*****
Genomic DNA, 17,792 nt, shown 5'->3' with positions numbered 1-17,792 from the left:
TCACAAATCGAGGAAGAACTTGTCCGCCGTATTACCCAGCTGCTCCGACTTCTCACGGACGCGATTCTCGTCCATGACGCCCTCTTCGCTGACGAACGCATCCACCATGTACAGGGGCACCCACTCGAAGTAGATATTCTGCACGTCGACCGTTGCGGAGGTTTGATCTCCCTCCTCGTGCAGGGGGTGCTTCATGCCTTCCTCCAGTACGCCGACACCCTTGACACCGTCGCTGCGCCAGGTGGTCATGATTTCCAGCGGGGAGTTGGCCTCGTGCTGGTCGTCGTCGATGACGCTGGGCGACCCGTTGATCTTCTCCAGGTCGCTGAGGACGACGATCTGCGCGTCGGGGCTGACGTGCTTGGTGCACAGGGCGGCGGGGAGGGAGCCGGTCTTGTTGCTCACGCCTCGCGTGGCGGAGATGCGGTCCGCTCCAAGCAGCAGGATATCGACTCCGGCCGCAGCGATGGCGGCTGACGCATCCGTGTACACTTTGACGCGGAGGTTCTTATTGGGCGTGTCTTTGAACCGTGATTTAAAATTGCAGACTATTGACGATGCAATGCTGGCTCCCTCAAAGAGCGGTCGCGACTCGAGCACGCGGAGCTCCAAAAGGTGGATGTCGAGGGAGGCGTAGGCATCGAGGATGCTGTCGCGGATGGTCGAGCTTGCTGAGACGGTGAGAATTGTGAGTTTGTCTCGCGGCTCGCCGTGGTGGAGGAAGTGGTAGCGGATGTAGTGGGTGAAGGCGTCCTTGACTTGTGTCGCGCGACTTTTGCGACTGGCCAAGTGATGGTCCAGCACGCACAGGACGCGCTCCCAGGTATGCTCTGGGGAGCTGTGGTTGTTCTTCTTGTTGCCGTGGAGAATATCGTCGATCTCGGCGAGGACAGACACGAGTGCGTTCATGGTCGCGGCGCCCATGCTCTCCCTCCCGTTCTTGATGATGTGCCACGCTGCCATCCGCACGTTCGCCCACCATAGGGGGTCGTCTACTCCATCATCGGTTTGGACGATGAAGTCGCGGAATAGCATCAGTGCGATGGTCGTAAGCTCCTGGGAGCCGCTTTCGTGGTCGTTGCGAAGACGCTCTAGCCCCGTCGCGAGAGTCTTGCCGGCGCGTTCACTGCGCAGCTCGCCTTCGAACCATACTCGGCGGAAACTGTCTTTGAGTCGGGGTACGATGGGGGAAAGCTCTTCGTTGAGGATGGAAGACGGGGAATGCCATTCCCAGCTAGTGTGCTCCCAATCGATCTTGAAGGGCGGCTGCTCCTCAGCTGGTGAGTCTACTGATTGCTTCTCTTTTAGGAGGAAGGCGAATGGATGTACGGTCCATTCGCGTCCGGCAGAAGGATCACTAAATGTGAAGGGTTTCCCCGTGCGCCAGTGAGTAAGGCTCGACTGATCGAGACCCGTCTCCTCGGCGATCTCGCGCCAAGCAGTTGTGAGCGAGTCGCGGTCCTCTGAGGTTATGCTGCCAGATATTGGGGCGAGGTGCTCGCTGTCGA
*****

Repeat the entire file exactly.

Genomic DNA, 17,792 nt, shown 5'->3' with positions numbered 1-17,792 from the left:
TCACAAATCGAGGAAGAACTTGTCCGCCGTATTACCCAGCTGCTCCGACTTCTCACGGACGCGATTCTCGTCCATGACGCCCTCTTCGCTGACGAACGCATCCACCATGTACAGGGGCACCCACTCGAAGTAGATATTCTGCACGTCGACCGTTGCGGAGGTTTGATCTCCCTCCTCGTGCAGGGGGTGCTTCATGCCTTCCTCCAGTACGCCGACACCCTTGACACCGTCGCTGCGCCAGGTGGTCATGATTTCCAGCGGGGAGTTGGCCTCGTGCTGGTCGTCGTCGATGACGCTGGGCGACCCGTTGATCTTCTCCAGGTCGCTGAGGACGACGATCTGCGCGTCGGGGCTGACGTGCTTGGTGCACAGGGCGGCGGGGAGGGAGCCGGTCTTGTTGCTCACGCCTCGCGTGGCGGAGATGCGGTCCGCTCCAAGCAGCAGGATATCGACTCCGGCCGCAGCGATGGCGGCTGACGCATCCGTGTACACTTTGACGCGGAGGTTCTTATTGGGCGTGTCTTTGAACCGTGATTTAAAATTGCAGACTATTGACGATGCAATGCTGGCTCCCTCAAAGAGCGGTCGCGACTCGAGCACGCGGAGCTCCAAAAGGTGGATGTCGAGGGAGGCGTAGGCATCGAGGATGCTGTCGCGGATGGTCGAGCTTGCTGAGACGGTGAGAATTGTGAGTTTGTCTCGCGGCTCGCCGTGGTGGAGGAAGTGGTAGCGGATGTAGTGGGTGAAGGCGTCCTTGACTTGTGTCGCGCGACTTTTGCGACTGGCCAAGTGATGGTCCAGCACGCACAGGACGCGCTCCCAGGTATGCTCTGGGGAGCTGTGGTTGTTCTTCTTGTTGCCGTGGAGAATATCGTCGATCTCGGCGAGGACAGACACGAGTGCGTTCATGGTCGCGGCGCCCATGCTCTCCCTCCCGTTCTTGATGATGTGCCACGCTGCCATCCGCACGTTCGCCCACCATAGGGGGTCGTCTACTCCATCATCGGTTTGGACGATGAAGTCGCGGAATAGCATCAGTGCGATGGTCGTAAGCTCCTGGGAGCCGCTTTCGTGGTCGTTGCGAAGACGCTCTAGCCCCGTCGCGAGAGTCTTGCCGGCGCGTTCACTGCGCAGCTCGCCTTCGAACCATACTCGGCGGAAACTGTCTTTGAGTCGGGGTACGATGGGGGAAAGCTCTTCGTTGAGGATGGAAGACGGGGAATGCCATTCCCAGCTAGTGTGCTCCCAATCGATCTTGAAGGGCGGCTGCTCCTCAGCTGGTGAGTCTACTGATTGCTTCTCTTTTAGGAGGAAGGCGAATGGATGTACGGTCCATTCGCGTCCGGCAGAAGGATCACTAAATGTGAAGGGTTTCCCCGTGCGCCAGTGAGTAAGGCTCGACTGATCGAGACCCGTCTCCTCGGCGATCTCGCGCCAAGCAGTTGTGAGCGAGTCGCGGTCCTCTGAGGTTATGCTGCCAGATATTGGGGCGAGGTGCTCGCTGTCGA